Whether the cap on the cayenne was loose or you misjudged your hot-sauce-to-hot-food ratio, there's no rule that says you have to throw out an over-spiced dish. This even applies when your definition of spice is different from your guests' definition — like when you're serving your prized curry to a "blander" audience. You can turn back from the gates of hell when you've made a dish too spicy with a few quick fixes that most professional chefs keep up their sleeves.
If you can't take the heat, here's how to turn it down a notch:
Pro tip: Some of these hacks will even work if you're eating out and realize you've been served something too spicy to handle.
Although not an obvious firefighter, acid can work wonders to reduce heat. Depending on the dish, try adding some citrus juice (lemon or lime works best with most flavors), vinegar, chopped pineapples or tomato juice or sauce.
Some people swear by adding shredded carrots or cubed or shredded potatoes to temper heat. The sugar in them helps to fight the heat, while their porous texture may help to absorb some of the spice.
It may sound nuts (pun intended!), but adding peanut or almond butter or tahini (a sesame seed paste) can go a long way toward toning down that piquant dish. Of course, this will work much better in a spicy coconut curry than it would in a spicy salsa.
Sugar can help counteract the spice in a dish. Try adding a teaspoon of sugar, a spoonful of honey or even a squirt of ketchup to tone down the heat. Be careful to add only a bit at a time so you don't end up with dessert.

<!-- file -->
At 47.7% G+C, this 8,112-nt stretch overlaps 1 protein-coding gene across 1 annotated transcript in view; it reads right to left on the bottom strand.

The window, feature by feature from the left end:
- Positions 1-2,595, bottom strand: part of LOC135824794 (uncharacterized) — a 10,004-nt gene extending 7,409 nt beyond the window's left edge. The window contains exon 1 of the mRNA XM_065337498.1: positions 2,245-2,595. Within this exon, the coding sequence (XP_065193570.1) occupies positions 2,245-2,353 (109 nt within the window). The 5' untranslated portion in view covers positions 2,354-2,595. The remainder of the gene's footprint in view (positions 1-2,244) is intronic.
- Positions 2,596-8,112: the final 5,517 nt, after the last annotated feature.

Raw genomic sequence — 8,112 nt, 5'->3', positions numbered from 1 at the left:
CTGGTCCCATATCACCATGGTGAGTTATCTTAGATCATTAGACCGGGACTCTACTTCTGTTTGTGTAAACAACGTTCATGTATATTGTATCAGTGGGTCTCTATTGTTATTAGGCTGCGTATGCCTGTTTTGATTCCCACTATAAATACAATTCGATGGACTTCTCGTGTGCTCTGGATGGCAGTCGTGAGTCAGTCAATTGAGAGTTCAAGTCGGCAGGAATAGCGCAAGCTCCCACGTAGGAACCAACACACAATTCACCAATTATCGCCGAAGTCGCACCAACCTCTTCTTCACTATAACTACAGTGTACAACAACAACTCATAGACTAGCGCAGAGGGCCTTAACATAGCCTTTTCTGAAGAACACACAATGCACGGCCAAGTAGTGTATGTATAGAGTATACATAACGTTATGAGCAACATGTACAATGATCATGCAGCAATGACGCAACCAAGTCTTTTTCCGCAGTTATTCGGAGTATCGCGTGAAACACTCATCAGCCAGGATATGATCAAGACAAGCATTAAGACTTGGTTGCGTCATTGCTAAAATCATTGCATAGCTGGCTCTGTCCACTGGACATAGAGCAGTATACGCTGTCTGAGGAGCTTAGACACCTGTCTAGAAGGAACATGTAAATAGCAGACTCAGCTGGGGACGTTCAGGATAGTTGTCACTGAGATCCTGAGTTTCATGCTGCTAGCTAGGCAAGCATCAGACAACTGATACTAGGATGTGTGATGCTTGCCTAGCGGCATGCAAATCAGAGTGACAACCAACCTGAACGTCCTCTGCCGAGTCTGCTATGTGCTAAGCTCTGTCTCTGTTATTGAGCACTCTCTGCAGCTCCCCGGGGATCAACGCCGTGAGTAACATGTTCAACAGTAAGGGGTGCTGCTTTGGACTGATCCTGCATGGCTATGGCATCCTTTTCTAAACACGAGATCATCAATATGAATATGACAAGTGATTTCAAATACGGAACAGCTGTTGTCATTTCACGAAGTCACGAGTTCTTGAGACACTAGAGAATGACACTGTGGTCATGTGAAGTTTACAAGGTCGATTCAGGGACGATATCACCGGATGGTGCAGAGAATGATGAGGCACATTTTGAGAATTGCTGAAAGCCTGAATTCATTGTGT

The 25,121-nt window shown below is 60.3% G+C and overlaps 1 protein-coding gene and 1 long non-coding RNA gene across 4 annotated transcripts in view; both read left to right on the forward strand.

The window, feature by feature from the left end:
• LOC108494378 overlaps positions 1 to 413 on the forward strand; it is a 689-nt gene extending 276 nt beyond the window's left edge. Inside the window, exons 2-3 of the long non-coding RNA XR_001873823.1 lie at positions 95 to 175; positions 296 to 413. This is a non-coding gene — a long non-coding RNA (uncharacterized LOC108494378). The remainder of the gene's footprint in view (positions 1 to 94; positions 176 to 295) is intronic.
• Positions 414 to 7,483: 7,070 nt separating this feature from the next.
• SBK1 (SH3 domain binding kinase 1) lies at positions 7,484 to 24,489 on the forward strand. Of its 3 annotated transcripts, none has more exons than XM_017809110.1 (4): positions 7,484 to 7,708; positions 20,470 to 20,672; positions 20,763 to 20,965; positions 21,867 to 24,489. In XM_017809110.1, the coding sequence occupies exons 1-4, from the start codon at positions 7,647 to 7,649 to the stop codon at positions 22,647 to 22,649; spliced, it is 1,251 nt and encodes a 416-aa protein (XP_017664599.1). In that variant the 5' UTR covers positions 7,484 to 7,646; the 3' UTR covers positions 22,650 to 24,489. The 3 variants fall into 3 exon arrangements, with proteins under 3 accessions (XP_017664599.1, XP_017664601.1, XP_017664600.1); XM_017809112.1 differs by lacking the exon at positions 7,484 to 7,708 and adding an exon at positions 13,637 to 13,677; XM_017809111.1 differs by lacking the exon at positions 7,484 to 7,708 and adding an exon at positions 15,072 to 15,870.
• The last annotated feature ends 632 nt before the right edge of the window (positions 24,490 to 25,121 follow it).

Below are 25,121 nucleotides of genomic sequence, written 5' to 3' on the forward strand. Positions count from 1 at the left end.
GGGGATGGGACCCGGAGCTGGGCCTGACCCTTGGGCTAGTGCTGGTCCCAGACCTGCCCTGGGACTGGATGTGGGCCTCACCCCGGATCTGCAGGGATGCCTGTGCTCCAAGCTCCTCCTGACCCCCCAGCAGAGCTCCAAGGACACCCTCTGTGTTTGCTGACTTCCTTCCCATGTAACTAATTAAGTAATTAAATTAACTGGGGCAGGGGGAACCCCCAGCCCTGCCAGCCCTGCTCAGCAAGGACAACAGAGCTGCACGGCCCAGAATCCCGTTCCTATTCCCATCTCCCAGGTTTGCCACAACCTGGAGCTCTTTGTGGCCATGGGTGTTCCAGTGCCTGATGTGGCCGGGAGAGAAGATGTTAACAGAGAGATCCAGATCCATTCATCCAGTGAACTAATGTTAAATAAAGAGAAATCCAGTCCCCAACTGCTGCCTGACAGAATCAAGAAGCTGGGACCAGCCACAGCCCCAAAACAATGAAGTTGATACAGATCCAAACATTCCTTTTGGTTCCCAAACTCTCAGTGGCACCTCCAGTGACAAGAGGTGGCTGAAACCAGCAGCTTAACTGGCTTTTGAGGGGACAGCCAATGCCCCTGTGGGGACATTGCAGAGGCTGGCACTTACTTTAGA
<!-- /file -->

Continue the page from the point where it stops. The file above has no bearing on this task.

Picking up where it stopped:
If the hot dish in question is a chili, sauce or anything that can take being thinned down, then add a ladleful of broth or other mild liquid. This will spread out the heat more per serving, thus diffusing it.
There's a reason sour cream is so common in Mexican food and that Indian cuisine abounds with yogurt sauces (called raita) — dairy tempers spice. Stir in a tablespoon at a time of yogurt, sour cream, milk, coconut milk (a great nondairy alternative) and/or a mild cheese like Parmesan to counteract overly hot flavors.
If you have extra ingredients on hand and don't mind a double batch, you can add more of every ingredient except the spicy one to diffuse the heat. The same amount of spice in a bigger dish will be less piquant.
How to prevent it: To prevent making an overly spicy dish in the future, be sure to add just a little bit at a time, and taste as you go. Don't measure out spices over the dish to prevent them from spilling. If using hot peppers, taste a little bit first to get a sense of how hot it is.
Originally published July 2012. Updated September 2016.
And you'll see personalized content just for you whenever you click the My Feed .
SheKnows is making some changes!